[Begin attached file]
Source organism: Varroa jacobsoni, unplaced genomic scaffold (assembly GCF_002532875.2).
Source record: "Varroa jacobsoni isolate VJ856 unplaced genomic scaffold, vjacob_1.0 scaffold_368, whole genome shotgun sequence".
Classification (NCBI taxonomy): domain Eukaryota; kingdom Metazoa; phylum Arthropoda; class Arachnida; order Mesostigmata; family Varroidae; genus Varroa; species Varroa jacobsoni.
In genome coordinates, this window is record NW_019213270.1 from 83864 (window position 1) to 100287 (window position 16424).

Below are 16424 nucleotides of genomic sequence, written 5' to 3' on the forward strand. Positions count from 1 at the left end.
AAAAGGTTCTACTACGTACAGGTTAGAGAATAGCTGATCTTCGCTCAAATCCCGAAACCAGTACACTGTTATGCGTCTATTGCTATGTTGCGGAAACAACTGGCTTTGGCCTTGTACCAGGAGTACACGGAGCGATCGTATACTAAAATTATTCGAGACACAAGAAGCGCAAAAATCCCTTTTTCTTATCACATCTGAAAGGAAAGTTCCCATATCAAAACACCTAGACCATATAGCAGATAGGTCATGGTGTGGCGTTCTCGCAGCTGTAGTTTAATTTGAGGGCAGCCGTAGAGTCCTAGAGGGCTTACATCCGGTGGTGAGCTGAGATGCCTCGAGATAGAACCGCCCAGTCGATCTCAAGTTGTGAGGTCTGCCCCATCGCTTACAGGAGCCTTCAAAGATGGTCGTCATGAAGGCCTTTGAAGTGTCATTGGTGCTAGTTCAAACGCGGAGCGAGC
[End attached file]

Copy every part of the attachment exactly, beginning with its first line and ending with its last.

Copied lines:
Source organism: Varroa jacobsoni, unplaced genomic scaffold (assembly GCF_002532875.2).
Source record: "Varroa jacobsoni isolate VJ856 unplaced genomic scaffold, vjacob_1.0 scaffold_368, whole genome shotgun sequence".
Classification (NCBI taxonomy): domain Eukaryota; kingdom Metazoa; phylum Arthropoda; class Arachnida; order Mesostigmata; family Varroidae; genus Varroa; species Varroa jacobsoni.
In genome coordinates, this window is record NW_019213270.1 from 83864 (window position 1) to 100287 (window position 16424).

Below are 16424 nucleotides of genomic sequence, written 5' to 3' on the forward strand. Positions count from 1 at the left end.
AAAAGGTTCTACTACGTACAGGTTAGAGAATAGCTGATCTTCGCTCAAATCCCGAAACCAGTACACTGTTATGCGTCTATTGCTATGTTGCGGAAACAACTGGCTTTGGCCTTGTACCAGGAGTACACGGAGCGATCGTATACTAAAATTATTCGAGACACAAGAAGCGCAAAAATCCCTTTTTCTTATCACATCTGAAAGGAAAGTTCCCATATCAAAACACCTAGACCATATAGCAGATAGGTCATGGTGTGGCGTTCTCGCAGCTGTAGTTTAATTTGAGGGCAGCCGTAGAGTCCTAGAGGGCTTACATCCGGTGGTGAGCTGAGATGCCTCGAGATAGAACCGCCCAGTCGATCTCAAGTTGTGAGGTCTGCCCCATCGCTTACAGGAGCCTTCAAAGATGGTCGTCATGAAGGCCTTTGAAGTGTCATTGGTGCTAGTTCAAACGCGGAGCGAGC